Mimi Swartz talks about plaintiff’s attorney John O’Quinn, his outrageous lifestyle, and the bitter estate battle after his death.
John O’Quinn wanted to be the best lawyer who ever lived. And for a while, it looked as if that was going to happen. He certainly was one of the most successful—and one of the richest. But the power he wielded and the money he spent didn’t lead to happiness. That changed when the Houston trial lawyer began seeing Darla Lexington, who friends say transformed his life for the better. The couple started traveling together, purchasing luxury homes, and collecting cars—about 860 of them valued at more than $200 million when the market was high. Life was good. Or so it seemed. On October 29, 2009, O’Quinn unexpectedly died in an automobile accident. The next day Darla found out that O’Quinn had left everything to his foundation. She wasn’t named in the will. Why would a man who spent ten years with a woman he claimed to love leave her nothing? Executive editor Mimi Swartz talked with Darla, friends of O’Quinn’s, and attorneys to find out the answer. Here’s the story behind the story.
Why now, almost a year later, did you decide to write a piece on the life, death, and controversy surrounding John O’Quinn?
Because the lawsuit was heating up, and so many people around town were talking about it.
Obviously you followed this story in the papers. Did your impression of Darla change when you met her for this piece?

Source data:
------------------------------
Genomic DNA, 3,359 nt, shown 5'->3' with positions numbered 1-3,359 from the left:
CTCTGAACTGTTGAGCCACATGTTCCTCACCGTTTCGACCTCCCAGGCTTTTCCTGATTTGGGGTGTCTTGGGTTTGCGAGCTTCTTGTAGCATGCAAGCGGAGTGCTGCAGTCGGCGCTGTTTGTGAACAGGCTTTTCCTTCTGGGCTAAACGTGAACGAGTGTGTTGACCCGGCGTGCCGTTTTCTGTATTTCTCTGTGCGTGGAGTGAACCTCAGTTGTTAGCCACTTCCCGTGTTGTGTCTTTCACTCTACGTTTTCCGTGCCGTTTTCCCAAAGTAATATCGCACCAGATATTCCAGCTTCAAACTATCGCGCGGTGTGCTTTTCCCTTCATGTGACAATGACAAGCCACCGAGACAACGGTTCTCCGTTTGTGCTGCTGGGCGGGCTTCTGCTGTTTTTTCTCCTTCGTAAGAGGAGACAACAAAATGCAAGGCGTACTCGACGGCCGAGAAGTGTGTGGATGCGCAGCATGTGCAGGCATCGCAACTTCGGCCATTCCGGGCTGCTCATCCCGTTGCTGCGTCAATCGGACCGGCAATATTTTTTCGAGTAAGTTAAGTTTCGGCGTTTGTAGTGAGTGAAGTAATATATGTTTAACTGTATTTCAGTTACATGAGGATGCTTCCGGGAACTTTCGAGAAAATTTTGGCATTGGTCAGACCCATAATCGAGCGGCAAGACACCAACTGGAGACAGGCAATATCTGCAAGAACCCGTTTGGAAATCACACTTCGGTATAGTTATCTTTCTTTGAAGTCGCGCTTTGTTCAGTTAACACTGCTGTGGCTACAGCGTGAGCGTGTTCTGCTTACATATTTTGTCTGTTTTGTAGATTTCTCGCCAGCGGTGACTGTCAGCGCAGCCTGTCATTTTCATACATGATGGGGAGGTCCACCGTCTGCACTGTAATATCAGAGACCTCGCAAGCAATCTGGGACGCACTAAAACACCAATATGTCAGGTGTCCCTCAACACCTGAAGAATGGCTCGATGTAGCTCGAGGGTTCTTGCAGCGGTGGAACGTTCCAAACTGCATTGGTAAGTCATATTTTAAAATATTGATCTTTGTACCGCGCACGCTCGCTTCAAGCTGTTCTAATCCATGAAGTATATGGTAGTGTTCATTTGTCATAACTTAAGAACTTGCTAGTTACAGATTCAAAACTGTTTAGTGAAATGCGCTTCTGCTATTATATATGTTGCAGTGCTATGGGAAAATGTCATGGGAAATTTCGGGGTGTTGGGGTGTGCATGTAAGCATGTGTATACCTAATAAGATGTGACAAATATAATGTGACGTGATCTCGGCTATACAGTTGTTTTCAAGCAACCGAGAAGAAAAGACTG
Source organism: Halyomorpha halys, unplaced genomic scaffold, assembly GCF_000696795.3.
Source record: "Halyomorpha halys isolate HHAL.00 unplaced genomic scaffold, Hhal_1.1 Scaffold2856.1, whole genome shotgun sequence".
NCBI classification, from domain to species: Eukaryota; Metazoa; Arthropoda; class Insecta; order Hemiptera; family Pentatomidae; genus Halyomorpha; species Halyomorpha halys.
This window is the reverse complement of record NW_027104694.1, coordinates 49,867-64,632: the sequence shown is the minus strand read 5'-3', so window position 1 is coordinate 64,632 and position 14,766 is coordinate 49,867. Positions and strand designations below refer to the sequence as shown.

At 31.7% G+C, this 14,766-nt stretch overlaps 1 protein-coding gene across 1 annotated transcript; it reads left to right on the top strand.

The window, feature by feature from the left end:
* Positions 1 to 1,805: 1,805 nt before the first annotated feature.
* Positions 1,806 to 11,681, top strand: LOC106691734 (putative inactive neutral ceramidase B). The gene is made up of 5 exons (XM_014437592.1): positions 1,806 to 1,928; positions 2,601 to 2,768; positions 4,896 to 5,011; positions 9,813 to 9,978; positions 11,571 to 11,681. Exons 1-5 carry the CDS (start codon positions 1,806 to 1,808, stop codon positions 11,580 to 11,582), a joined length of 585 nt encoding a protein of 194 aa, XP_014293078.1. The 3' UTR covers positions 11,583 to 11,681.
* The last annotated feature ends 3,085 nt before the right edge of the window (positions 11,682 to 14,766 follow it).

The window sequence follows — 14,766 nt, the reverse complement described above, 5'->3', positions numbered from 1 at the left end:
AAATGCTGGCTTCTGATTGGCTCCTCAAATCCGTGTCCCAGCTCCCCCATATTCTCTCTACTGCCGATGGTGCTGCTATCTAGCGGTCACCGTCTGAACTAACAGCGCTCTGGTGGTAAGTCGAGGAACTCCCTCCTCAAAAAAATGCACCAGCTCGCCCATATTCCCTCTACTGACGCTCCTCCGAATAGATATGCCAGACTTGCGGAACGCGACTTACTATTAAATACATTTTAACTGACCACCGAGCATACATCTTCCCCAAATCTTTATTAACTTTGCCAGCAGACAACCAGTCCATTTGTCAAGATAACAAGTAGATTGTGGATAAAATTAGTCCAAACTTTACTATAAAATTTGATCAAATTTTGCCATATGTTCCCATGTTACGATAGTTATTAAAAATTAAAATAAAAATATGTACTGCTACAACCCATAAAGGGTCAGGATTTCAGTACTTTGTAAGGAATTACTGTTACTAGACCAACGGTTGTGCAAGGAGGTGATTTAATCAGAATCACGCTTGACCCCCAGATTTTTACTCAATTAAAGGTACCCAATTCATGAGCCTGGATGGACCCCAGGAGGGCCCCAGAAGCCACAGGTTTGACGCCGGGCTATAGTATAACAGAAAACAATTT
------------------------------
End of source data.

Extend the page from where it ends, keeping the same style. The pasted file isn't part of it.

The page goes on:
Somewhat. The story wasn’t covered that deeply in the papers, but I heard stories about her that made me think she’d be an interesting person to write about.
What was the one thing you learned about O’Quinn during your research that surprised you?
The fact that he was so tight with his money, and so suspicious of people, and so punishing of them—again, I had heard stories, but the fact that I heard so many similar stories from so many people really surprised me.
In a story like this, with so many deep-seated opinions and strong emotions, how difficult is it to write a balanced piece?
It is extremely difficult, because in this case the two sides were so far apart.
Do you find it ironic that O’Quinn looked to Atticus Finch in To Kill a Mockingbird as a role model?
No, I don’t. He wanted to be the best lawyer in the world, and that was admirable. The fact that he couldn’t control his dark side, ultimately, wasn’t that surprising. But it is tragic.
Why do you think O’Quinn was so successful as a plaintiff’s attorney?
Because he had it all—the drive, the intellect, and the understanding of people, at least in the beginning.
What was the most difficult aspect of working on this story?
I think trying to be fair, and finding that balance when so many issues were contradictory. For some reason, too, this was a story in which sources appeared and then disappeared with some regularity, which hadn’t happened to me before.
Why do you think O’Quinn left Darla out of his will?
I have my ideas, and I think I won’t speculate. But many people believe that John never thought he was going to die, and just didn’t get around to adjusting his will.
What do you think will happen to Darla? Will she get what she’s asking for?
Again, I do not know, but I have been told that Harris County juries are sympathetic to older women, and especially older women who acted as caretakers, so, I guess we’ll see if that is true.